Women with Acne at Possible ‘High Risk’.(Health & Fitness)
Author/s: Andrew Bowser
New Orleans – A small but significant proportion of adult women with acne may be at risk for serious medical disorders, Anne W. Lucky, M.D., said.
“These patients may have significant health risks in later life, and many of us as dermatologists may be the first or only physicians to encounter them,” said Dr. Lucky, professor of dermatology and pediatrics, Children’s Hospital Medical Center in Cincinnati. “We should be aware and at least be able to triage them.”
Speaking at the annual meeting of the American Academy of Dermatology, Dr. Lucky said complaints of acne often cycle with the menstrual period, often with accompanying hirsutism, or irregular menses. Dr. Lucky said many of these women might have hyperandrogenism and/or polycystic ovarian disease.
The prevalence of polycystic ovarian syndrome or hormonal abnormalities has been described several times in the literature. Recently, researchers in the United Kingdom found that of 152 women more than age 25 with acne, 37 percent had features of hyperandrogenicity. The researchers noted that these patients, along with the small percent of patients with true late-onset acne (as opposed to persistent acne) might have underlying abnormalities of ovarian, adrenal, or local androgen metabolism (Goulden V., et. al., Br J Dermatol. 1997 Jan;136:66- 70).
The adverse effects of elevated androgens, sparsely described in the dermatologic literature but seen throughout the literature of internal medicine, epidemiology, and cardiology, include acne, hirsutism, androgenentic alopecia, menstrual abnormalities and infertility, obesity, and insulin resistance. Higher levels of circulating insulin can lead to early onset diabetes mellitus, lipid abnormalities, and eventually early coronary artery disease.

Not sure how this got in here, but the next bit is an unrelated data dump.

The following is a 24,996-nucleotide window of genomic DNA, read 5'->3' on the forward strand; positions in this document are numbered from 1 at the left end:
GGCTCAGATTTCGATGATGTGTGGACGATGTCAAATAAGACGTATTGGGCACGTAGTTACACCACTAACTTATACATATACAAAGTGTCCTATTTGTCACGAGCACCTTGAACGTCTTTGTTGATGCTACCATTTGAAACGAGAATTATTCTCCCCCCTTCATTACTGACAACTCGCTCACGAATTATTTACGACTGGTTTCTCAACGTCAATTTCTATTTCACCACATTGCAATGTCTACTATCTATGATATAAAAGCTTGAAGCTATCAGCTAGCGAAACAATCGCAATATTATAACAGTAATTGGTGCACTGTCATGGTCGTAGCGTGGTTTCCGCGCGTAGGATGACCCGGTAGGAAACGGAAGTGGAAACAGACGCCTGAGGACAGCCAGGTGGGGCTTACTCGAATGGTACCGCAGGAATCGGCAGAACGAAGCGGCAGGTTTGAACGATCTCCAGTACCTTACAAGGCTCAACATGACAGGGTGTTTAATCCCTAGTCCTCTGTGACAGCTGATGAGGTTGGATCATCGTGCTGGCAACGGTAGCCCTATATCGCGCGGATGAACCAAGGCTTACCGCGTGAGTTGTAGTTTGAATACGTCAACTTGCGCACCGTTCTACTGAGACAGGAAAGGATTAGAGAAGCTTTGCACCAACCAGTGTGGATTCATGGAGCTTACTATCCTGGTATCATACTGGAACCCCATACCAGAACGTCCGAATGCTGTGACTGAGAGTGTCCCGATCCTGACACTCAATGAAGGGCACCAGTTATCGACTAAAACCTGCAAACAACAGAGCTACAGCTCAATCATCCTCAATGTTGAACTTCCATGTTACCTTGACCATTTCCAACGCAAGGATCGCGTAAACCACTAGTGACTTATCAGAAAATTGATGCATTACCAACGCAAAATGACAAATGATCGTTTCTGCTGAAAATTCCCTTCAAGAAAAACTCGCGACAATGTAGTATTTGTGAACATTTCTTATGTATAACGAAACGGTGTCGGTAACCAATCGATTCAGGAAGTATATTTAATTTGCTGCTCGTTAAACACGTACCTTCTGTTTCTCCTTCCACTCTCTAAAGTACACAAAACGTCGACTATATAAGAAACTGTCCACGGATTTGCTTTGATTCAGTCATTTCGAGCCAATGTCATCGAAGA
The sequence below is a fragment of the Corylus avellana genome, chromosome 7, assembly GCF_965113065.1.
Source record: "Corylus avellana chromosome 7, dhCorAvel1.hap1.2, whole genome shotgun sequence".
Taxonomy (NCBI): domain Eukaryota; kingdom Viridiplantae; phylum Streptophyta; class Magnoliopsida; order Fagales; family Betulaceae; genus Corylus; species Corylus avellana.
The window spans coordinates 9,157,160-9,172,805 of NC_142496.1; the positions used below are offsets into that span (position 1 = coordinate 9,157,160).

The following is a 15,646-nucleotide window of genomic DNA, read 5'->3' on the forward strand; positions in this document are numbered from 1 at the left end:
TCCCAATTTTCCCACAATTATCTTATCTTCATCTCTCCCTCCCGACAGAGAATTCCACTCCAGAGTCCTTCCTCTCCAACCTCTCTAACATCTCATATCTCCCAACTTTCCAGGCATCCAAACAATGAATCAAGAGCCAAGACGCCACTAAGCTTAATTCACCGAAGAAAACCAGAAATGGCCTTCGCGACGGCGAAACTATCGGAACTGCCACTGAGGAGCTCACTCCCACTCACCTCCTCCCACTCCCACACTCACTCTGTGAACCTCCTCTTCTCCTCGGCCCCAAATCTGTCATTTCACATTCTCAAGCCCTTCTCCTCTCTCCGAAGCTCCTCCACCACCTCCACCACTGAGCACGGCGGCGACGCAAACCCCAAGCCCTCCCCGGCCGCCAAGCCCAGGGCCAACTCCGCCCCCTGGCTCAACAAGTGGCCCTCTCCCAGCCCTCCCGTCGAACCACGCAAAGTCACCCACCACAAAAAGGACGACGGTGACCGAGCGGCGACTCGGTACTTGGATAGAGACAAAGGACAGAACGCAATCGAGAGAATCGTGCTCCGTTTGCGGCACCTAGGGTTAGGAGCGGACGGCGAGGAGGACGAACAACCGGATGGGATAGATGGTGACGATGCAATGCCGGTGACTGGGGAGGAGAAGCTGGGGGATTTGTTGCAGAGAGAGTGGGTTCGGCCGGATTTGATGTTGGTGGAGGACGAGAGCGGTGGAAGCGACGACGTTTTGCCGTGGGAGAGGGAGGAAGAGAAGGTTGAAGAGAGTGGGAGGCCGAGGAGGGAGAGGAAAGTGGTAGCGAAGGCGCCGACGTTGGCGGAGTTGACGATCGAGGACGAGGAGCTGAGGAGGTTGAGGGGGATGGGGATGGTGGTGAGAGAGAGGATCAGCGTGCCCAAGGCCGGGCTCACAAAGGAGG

Women with polycystic ovary syndrome (PCOS) exhibit insulin resistance and have a high risk for glucose intolerance. A recent study of 250 women with polycystic ovary syndrome, most of whom were obese, 31.1 percent had impaired glucose intolerance and 7.5 percent had diabetes. By comparison, 80 control women matched by weight, ethnicity, and age had no diabetes and only a few cases of glucose intolerance (Legro R.S. et. al., J Clin Endocrinol Metab. 1999 Jan;84:165-9).
“When we see a patient who has the obvious signs of acne, maybe a little hirsutism, and irregular menses, especially with obesity, we may want to think about screening them for early onset diabetes,” she said.
Other studies have raised the possibility that lipid-lowering interventions might be indicated in the near future for PCOS patients. In a study of 143 New Zealand women less than age 60 undergoing cardiac catheterization, researchers found 42 percent had ovarian cysts, compared to 22 percent of controls (Birdsall M.A. et. al., Ann Intern Med. 1997 Jan;126:32-5). In addition, they found the women with PCOS had more extensive coronary artery disease.
Treatment Pearls Offered
Dr. Lucky acknowledged that treatment of adult acne will often be the dermatologist’s primary concern, and she said that when conventional treatment with topical or systemic therapy fails, hormonal or antiandrogenetic treatment may be indicated.
In particular, the antiandrogen spironolactone (Aldactone) “works extremely well,” she said, describing the case of one patient with moderate but persistent acne with some hirsutism that improved following approximately 18 months of low- dose therapy.
“I find that low doses of 25 mg b.i.d. up to 75 mg a day often will work very well for that once-a-month outbreak,” she added.
Prevalence of adult onset acne has not been definitively quantified, but in a large epidemiologic study of the hundreds of thousands of patients in the National Ambulatory Medical Care Survey database from 1990 to 1994, investigators found 36 percent of patients who had sought medical care for acne were more than 25 years of age, with 20 percent between 25 and 34, 10 percent between 35 and 44 and 5 percent more than 45 (McConnell RC, et. al. J Am Acad Dermatol. 1998 Feb;38:221-6).
Several rare conditions may also be the cause of adult onset acne in women. Dr. Lucky described one patient with no history of acne who at the end of pregnancy began to get large nodules, especially on the back, and exhibited hirsutism. The patient refused isotretinoin postpartum, and within a year both the acne and hirsutism disappeared. The case was described as a transient phenomenon probably related to a luteoma – a small collection of androgen producing cells of the ovary.
Dr. Lucky also described another adult woman with acne who had been treated by a dermatologist for rosacea, a hair transplant surgeon for hair thinning, an internist for hypertension, and a nutritionist for obesity. The patient was subsequently accurately diagnosed with Cushing’s syndrome.
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